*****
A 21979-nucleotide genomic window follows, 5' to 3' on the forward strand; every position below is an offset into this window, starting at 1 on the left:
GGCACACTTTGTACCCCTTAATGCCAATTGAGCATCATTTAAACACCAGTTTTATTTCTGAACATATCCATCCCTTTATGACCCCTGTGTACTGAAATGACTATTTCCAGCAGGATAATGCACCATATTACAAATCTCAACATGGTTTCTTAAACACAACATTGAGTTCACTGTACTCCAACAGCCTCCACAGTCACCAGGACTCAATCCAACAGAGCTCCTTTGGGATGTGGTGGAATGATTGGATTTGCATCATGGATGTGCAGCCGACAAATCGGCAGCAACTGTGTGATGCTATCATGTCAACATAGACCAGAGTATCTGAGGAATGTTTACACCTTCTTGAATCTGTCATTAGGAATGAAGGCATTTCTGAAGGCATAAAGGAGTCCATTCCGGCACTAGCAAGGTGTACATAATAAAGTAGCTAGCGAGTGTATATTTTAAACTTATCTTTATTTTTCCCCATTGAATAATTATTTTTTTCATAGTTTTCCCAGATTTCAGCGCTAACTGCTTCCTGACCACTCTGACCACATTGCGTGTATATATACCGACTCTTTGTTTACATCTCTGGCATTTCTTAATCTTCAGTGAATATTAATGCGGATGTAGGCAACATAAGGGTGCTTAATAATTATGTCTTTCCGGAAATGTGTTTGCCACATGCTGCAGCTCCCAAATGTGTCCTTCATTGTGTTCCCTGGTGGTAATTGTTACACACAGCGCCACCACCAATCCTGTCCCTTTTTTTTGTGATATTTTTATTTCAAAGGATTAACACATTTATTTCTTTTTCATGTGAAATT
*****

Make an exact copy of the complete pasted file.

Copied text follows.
A 21979-nucleotide genomic window follows, 5' to 3' on the forward strand; every position below is an offset into this window, starting at 1 on the left:
GGCACACTTTGTACCCCTTAATGCCAATTGAGCATCATTTAAACACCAGTTTTATTTCTGAACATATCCATCCCTTTATGACCCCTGTGTACTGAAATGACTATTTCCAGCAGGATAATGCACCATATTACAAATCTCAACATGGTTTCTTAAACACAACATTGAGTTCACTGTACTCCAACAGCCTCCACAGTCACCAGGACTCAATCCAACAGAGCTCCTTTGGGATGTGGTGGAATGATTGGATTTGCATCATGGATGTGCAGCCGACAAATCGGCAGCAACTGTGTGATGCTATCATGTCAACATAGACCAGAGTATCTGAGGAATGTTTACACCTTCTTGAATCTGTCATTAGGAATGAAGGCATTTCTGAAGGCATAAAGGAGTCCATTCCGGCACTAGCAAGGTGTACATAATAAAGTAGCTAGCGAGTGTATATTTTAAACTTATCTTTATTTTTCCCCATTGAATAATTATTTTTTTCATAGTTTTCCCAGATTTCAGCGCTAACTGCTTCCTGACCACTCTGACCACATTGCGTGTATATATACCGACTCTTTGTTTACATCTCTGGCATTTCTTAATCTTCAGTGAATATTAATGCGGATGTAGGCAACATAAGGGTGCTTAATAATTATGTCTTTCCGGAAATGTGTTTGCCACATGCTGCAGCTCCCAAATGTGTCCTTCATTGTGTTCCCTGGTGGTAATTGTTACACACAGCGCCACCACCAATCCTGTCCCTTTTTTTTGTGATATTTTTATTTCAAAGGATTAACACATTTATTTCTTTTTCATGTGAAATT